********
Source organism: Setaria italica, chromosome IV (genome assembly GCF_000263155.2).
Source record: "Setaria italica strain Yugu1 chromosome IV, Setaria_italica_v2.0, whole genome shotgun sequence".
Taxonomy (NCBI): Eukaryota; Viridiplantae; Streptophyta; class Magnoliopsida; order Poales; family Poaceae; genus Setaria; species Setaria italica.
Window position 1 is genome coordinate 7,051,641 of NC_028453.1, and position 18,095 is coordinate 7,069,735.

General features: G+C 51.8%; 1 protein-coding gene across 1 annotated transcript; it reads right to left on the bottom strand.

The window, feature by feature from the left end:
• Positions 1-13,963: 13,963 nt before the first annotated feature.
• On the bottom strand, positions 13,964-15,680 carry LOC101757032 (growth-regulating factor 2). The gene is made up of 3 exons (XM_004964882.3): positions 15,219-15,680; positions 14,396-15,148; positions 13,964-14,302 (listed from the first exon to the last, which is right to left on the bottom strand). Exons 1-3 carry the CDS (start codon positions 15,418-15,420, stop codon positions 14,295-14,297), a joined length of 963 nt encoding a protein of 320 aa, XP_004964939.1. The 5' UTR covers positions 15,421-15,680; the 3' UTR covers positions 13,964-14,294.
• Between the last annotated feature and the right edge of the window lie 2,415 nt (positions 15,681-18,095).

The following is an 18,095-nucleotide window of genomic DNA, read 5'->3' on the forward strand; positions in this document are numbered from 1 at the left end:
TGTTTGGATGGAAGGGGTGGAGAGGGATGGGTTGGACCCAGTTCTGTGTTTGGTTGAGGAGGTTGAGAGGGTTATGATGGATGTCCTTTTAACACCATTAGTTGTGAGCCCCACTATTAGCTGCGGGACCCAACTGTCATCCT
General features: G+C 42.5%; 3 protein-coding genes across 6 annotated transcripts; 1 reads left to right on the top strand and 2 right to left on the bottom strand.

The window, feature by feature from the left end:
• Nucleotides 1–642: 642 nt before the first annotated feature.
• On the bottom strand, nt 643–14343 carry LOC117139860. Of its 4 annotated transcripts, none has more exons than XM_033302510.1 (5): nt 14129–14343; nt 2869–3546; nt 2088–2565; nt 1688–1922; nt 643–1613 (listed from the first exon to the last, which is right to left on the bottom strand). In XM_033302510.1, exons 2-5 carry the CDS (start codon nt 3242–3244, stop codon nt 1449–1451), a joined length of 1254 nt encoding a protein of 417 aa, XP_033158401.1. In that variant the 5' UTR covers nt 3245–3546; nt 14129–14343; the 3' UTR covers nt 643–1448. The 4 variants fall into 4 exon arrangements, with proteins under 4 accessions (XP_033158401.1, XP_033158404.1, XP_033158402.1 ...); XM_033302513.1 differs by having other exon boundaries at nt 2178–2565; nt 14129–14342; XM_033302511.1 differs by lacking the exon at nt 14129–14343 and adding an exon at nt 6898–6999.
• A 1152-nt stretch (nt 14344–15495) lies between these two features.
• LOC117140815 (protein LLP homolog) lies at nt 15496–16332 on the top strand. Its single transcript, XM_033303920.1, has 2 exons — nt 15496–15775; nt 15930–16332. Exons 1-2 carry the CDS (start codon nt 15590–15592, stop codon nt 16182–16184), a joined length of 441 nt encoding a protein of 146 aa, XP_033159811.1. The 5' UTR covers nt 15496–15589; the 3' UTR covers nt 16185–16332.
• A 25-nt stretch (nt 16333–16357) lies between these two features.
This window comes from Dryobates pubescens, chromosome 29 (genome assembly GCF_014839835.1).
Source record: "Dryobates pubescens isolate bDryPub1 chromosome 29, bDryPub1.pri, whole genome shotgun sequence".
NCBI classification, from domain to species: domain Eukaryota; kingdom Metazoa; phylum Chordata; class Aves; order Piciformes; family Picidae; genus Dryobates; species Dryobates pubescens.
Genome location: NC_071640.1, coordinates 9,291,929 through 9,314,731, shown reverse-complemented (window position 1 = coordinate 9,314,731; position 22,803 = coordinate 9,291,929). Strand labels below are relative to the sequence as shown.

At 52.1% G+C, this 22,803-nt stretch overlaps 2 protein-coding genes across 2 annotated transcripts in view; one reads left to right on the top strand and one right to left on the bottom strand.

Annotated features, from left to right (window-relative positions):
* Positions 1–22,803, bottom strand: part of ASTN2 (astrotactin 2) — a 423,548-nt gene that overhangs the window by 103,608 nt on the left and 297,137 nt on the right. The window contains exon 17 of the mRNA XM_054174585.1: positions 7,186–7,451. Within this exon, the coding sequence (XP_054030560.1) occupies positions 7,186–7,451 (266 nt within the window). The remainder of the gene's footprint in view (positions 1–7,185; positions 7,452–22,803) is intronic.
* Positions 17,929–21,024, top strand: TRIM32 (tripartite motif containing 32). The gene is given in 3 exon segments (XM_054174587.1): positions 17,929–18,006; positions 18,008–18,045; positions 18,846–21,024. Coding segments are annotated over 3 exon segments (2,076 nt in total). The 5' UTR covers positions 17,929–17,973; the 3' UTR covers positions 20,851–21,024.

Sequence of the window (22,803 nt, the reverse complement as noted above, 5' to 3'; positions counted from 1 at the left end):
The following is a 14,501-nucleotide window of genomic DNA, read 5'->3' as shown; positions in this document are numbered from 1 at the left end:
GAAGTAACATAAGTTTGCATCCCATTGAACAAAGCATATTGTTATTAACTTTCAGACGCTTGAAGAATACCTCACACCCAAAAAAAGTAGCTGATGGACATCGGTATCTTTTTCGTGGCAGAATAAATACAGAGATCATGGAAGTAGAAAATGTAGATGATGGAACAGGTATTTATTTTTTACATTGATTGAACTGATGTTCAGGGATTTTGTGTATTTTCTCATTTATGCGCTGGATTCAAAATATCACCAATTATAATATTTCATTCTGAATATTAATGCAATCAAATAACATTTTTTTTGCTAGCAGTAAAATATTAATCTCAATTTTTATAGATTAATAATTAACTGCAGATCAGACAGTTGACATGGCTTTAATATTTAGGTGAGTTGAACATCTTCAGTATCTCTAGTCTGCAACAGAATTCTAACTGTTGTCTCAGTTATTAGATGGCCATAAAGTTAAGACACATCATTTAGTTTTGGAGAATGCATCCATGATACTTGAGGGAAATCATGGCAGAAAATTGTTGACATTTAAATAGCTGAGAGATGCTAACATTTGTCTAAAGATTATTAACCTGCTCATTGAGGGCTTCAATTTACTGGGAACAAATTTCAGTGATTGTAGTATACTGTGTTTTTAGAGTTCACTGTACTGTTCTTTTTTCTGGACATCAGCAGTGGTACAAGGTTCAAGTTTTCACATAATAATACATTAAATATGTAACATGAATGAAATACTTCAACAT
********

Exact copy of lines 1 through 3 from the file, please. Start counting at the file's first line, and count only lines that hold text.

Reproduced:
Source organism: Setaria italica, chromosome IV (genome assembly GCF_000263155.2).
Source record: "Setaria italica strain Yugu1 chromosome IV, Setaria_italica_v2.0, whole genome shotgun sequence".
Taxonomy (NCBI): Eukaryota; Viridiplantae; Streptophyta; class Magnoliopsida; order Poales; family Poaceae; genus Setaria; species Setaria italica.